• For a partial list of automotive disruptions caused by semiconductor and component shortages, click here.
  • Here are updates from our logistics team:
    • Port congestion continues to be very problematic, delaying the delivery of imported containers.
    • Dry van (full, partial and less than truck load) capacity is very limited as demand is greatly exceeding supply.
    • Bulk trucking capacity is very tight as demand is greatly exceeding supply.
    • Packaging and pulverizing/grinding production challenges persist as demand is exceeding supply.

Domestic Markets

U.S. Debt Rises Irrespective of Who Is in the White House
  • Facing a national labor shortage, many companies are dropping drug screenings and drug testing for employees.
  • U.S. employers are resorting to new and unconventional tactics to recruit workers amid a severe labor shortage, including attaching job applications to products sold to consumers.
  • The Federal Reserve is maintaining its stance that pandemic-induced price rises in durable products such as cars and electronics are temporary and do not provide an accurate portrait of U.S. inflation, which is more modest than it appears.
  • Pandemic uncertainties have made Gen Z, aged 9 to 24, among the more conservative generations, more inclined to invest and less apt to spend on discretionary goods such as makeup, where sales are at an all-time low.
  • Dell is opening its computer recycling initiative to devices made by other manufacturers.
  • Corporate buyouts by private-equity firms have surged to levels not seen since just before the 2008 financial crisis, as the Federal Reserve’s continued easy-money policies push Wall Street deal making to new highs.
  • A new California law will require all light-duty self-driving vehicles to emit zero emissions by 2030, a bid to prevent autonomous vehicles from becoming major polluters in the future.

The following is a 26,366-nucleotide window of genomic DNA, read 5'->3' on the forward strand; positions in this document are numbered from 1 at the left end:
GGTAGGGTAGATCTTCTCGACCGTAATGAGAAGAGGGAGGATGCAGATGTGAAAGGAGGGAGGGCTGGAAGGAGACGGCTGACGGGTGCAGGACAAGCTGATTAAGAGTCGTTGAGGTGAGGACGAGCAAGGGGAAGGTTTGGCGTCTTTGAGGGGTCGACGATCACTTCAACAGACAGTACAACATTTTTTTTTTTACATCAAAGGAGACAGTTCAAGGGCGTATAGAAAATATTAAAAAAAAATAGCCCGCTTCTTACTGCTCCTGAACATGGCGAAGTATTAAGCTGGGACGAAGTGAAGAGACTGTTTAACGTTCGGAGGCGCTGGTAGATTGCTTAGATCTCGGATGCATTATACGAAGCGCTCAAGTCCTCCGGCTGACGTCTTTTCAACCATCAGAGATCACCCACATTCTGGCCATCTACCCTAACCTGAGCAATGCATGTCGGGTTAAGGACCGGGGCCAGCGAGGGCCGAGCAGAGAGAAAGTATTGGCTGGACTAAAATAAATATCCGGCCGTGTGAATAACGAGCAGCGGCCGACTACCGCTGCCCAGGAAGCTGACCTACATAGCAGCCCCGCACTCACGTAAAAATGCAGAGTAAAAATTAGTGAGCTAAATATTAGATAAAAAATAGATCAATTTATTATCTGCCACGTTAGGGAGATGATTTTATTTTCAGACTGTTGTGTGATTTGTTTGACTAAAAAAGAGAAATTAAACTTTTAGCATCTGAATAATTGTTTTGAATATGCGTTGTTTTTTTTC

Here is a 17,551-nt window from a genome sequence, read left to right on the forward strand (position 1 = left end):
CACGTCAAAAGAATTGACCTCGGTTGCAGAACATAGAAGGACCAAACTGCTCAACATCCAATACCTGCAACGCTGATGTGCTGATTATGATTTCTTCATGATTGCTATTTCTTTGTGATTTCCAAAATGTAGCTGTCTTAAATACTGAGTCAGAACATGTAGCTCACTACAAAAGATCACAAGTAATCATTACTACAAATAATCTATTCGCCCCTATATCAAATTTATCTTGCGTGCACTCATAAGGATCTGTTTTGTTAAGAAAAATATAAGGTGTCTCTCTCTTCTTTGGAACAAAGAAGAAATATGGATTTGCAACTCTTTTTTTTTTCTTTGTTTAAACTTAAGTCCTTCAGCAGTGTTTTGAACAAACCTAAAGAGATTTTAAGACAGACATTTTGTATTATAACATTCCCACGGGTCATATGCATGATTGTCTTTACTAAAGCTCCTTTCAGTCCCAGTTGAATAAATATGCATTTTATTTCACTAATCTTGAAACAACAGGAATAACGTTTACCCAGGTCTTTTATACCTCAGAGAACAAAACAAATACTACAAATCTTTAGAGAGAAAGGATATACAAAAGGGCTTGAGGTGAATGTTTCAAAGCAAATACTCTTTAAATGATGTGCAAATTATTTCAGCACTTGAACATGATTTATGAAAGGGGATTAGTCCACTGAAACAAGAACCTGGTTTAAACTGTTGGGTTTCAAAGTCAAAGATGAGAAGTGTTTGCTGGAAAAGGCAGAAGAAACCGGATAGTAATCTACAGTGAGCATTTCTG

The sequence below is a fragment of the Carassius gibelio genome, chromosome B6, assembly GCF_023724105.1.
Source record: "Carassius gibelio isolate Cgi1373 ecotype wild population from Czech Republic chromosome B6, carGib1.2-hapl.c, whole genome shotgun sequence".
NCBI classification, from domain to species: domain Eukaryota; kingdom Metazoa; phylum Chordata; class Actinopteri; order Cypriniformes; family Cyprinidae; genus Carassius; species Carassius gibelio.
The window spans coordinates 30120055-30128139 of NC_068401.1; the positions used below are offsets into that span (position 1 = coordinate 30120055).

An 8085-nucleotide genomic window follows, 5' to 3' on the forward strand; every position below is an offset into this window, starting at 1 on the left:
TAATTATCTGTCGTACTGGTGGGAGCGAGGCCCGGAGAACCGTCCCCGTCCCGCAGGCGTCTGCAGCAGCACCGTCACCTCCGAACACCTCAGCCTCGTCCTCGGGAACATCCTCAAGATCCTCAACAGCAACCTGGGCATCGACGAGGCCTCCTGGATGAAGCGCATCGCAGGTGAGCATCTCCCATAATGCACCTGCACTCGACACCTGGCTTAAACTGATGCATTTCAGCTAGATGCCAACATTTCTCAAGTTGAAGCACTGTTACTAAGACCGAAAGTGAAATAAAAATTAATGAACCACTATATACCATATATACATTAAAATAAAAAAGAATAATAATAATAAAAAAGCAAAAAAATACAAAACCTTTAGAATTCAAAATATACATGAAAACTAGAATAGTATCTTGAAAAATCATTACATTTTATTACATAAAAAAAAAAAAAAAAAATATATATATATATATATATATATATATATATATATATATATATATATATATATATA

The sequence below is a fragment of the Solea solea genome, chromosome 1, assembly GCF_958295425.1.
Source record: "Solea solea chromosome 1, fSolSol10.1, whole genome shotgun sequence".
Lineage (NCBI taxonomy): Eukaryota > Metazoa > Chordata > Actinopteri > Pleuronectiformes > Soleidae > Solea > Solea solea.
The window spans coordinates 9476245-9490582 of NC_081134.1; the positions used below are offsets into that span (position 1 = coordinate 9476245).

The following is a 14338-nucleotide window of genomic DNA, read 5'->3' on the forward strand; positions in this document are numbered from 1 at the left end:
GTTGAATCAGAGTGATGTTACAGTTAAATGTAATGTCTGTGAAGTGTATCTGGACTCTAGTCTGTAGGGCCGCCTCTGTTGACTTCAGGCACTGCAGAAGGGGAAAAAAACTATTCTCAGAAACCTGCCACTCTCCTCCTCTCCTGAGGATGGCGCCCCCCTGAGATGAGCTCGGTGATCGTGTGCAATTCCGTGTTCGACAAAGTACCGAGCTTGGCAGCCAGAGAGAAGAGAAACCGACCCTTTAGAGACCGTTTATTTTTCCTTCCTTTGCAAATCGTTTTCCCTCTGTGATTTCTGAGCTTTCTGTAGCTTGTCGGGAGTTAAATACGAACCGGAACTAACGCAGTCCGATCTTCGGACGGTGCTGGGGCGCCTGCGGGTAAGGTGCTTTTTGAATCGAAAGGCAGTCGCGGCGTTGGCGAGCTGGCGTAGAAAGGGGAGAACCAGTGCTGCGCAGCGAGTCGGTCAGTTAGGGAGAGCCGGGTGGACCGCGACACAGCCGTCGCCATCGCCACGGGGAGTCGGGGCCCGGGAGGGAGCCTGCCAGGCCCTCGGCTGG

International Markets

  • Global COVID-19 deaths were down 10% and cases were down 12% last week.
  • Just 2.2% of people have received a single shot of COVID-19 vaccines in low-income nations across the globe, particularly in Africa, setting the stage for an irreversible vaccination gap between rich and poor nations.
  • Official COVID-19 fatalities in Mexico City topped 50,000, a tally thought to be grossly understated. Nationwide, official counts of infections and deaths are 3,632,800 and 275,446, respectively.
  • Four members of Brazil’s delegation to a recent U.N. conference have now tested positive for COVID-19, while the president remains in isolation.
  • The economy of western Australia, the nation’s most remote state, has grown nearly twice as fast as other states after completely shutting its borders to travel, including from inside Australia. 
  • In a recent survey, roughly 45% of American multinational companies operating in China said the nation’s travel restrictions and new policies favoring domestic businesses had a negative impact on their operations, with just a quarter reporting profit from their China operations.
  • Overall business activity in India expanded for the first time in four months in August, with economists pointing to a ramp-up in the nation’s COVID-19 vaccine distribution to now more than 826 million shots.
  • Twenty scientists have been assembled to reopen a stalled World Health Organization inquiry into the origins of COVID-19 in China.
  • Norway’s $1.4 trillion sovereign wealth fund, the largest stock owner in the world, will soon insist that all companies it owns have clear targets for cutting carbon emissions.
  • CFOs from 60 large international firms last week committed to linking roughly half of their corporate financing to environmental, social or governance targets by 2025.

At M. Holland

  • Plastics Reflections Web Series: Supply Chain Constraints & Forecast — Experts from BPI, LyondellBasell and MTS Logistics joined M. Holland to discuss current supply chain challenges impacting the global plastics industry. Click here to read key insights shared during the broadcast and access the recording.
  • M. Holland’s 3D Printing group offers a rapid response alternative for producing selected parts where resin availability is tight during prevailing force majeure. For more information, email our 3D Printing team.
  • Market Expertise: M. Holland offers a host of resources to clients, prospects and suppliers across nine strategic markets.

For all COVID-19 updates and notices, please refer to the M. Holland website.